In 1950, Russian artist and architect Grigori Mekhonoshin, added magic to Bardon when he decided to build what would subsequently become Bardon’s Fairy House.
Built after World War II and originally intended for his daughter, the house took a long time to finish because Mekhonoshin struggled to find available materials for the construction of the house in post-war Bardon. Because of its unique structure and layout, the locals soon started calling it the Fairy House.
Walking along the busy McGregor Terrace, visitors will only be able to see the apex of the attic, an odd sight to behold at street level. Several unique sculptures stand like silent sentinels outside, tickling your curiosity to look further inwards.
As you approach, you will discover that the house has three levels. Inside, the house has picturesque views of the hills from all levels.
The upper-level, built in the style of a loft, has a trap door with a ladder, providing access to the room below. Aside from that, it has its own access to an outside walk bridge.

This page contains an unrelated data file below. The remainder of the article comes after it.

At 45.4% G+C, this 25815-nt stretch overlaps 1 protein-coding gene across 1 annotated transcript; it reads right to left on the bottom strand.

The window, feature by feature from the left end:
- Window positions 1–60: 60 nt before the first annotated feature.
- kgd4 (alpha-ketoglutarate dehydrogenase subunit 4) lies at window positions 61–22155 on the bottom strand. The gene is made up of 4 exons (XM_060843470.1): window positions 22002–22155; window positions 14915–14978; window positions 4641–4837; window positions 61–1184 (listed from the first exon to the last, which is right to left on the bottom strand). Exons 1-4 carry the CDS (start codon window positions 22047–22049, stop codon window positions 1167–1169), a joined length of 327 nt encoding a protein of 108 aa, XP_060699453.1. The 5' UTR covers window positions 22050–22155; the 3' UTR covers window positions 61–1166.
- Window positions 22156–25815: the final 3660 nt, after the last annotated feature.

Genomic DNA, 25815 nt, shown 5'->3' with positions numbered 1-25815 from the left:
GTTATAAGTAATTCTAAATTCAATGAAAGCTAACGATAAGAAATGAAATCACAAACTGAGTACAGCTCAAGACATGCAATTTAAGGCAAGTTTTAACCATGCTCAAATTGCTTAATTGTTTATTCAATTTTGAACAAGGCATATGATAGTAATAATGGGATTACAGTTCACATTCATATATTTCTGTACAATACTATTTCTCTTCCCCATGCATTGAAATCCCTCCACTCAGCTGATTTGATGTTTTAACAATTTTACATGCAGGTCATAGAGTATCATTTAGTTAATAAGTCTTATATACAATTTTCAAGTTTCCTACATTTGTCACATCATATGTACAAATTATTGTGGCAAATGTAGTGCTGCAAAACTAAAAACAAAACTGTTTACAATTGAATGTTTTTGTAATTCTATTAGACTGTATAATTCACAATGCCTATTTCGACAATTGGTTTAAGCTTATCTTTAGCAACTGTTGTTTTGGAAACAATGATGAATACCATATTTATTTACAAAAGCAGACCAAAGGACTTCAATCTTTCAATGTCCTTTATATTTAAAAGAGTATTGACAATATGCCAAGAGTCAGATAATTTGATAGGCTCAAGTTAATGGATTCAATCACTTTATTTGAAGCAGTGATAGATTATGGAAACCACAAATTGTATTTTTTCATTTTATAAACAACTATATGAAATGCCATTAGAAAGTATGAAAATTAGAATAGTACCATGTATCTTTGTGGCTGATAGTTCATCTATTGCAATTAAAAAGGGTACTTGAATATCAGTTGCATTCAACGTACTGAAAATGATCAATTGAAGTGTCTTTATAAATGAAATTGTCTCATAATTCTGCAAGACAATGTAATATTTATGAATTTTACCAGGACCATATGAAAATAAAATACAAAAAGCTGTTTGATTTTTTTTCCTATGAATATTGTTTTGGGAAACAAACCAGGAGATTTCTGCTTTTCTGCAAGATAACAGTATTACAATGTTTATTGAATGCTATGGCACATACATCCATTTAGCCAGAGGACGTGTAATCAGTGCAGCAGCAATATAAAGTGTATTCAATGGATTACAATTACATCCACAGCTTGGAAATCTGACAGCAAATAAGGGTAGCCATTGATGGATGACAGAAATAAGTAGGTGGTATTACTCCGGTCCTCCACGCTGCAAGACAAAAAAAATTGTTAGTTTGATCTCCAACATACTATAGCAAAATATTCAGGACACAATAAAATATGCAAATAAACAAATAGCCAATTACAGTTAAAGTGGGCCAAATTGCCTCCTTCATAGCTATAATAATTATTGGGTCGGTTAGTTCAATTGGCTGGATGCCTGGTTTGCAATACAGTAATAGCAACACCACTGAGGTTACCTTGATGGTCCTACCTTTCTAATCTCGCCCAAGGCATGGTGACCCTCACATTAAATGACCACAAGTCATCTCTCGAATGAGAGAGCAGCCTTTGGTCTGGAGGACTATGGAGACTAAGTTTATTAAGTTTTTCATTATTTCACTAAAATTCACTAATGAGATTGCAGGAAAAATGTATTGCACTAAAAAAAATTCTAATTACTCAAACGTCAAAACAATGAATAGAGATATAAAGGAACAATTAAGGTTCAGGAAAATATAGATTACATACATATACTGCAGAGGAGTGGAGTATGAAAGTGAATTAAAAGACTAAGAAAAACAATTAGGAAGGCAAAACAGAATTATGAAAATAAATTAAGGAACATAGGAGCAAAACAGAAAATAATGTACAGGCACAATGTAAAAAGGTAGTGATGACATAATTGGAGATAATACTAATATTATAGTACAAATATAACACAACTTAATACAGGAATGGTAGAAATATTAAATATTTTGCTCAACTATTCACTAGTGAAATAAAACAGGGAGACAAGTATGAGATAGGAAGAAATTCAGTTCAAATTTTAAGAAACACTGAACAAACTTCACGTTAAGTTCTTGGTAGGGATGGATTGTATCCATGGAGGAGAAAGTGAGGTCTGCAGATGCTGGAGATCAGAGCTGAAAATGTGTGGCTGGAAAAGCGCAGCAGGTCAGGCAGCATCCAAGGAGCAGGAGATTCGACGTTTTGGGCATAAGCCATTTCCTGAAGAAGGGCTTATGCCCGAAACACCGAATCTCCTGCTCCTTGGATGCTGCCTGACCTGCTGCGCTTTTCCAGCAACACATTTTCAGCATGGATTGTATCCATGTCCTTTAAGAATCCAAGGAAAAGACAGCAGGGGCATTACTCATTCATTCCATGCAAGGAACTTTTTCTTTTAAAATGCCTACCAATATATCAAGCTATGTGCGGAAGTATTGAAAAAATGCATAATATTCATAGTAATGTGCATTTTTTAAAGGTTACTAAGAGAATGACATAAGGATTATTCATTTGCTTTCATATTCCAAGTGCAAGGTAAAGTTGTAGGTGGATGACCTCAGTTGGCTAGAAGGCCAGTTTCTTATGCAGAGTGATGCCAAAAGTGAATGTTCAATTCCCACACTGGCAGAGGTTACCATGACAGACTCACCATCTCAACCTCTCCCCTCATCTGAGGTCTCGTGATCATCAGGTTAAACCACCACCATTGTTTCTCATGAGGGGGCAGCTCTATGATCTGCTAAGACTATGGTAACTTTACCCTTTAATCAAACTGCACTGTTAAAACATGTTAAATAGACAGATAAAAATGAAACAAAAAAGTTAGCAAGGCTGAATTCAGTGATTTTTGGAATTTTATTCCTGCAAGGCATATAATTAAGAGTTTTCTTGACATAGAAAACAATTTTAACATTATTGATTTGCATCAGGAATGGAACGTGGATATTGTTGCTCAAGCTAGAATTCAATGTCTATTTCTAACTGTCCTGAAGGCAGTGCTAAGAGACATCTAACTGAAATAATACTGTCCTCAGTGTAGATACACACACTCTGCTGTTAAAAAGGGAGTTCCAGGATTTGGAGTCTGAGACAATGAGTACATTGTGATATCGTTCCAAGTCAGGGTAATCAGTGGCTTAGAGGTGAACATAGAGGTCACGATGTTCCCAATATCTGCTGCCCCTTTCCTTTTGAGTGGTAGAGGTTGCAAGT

The middle level has a massive main bedroom complete with a study-cum-sitting area, with amazing outside views that can make the weary feel happy in just a snap. It has its own bathroom and another external access.
The kitchen, the third bedroom, and the living area are all located on the lower level that flows out onto the covered deck. Trees in the backyard provide a quiet, shady spot to meditate and feel close to nature.
The garage may look like a normal garage, but it is actually the upper level of a separate structure, with another room that’s perfect for guests, and a full bathroom. Its whimsical decor, or an outside entrance where one shouldn’t be, all contribute to the magical appeal of the place.
Unfortunately, tourists and locals who wish to further see the inside of the home will be disappointed, as it is now a private residence.
It wasn’t always that way, though. In 2008, the house was almost demolished, along with 27 other properties along MacGregor Terrace, as part of the State Government’s proposal to improve the street. Fortunately, the issues were resolved and the property remains standing, ready to cast its magic upon unsuspecting passers-by, and keeping them spellbound long enough for them to appreciate the enchantments of Bardon’s one and only Fairy House.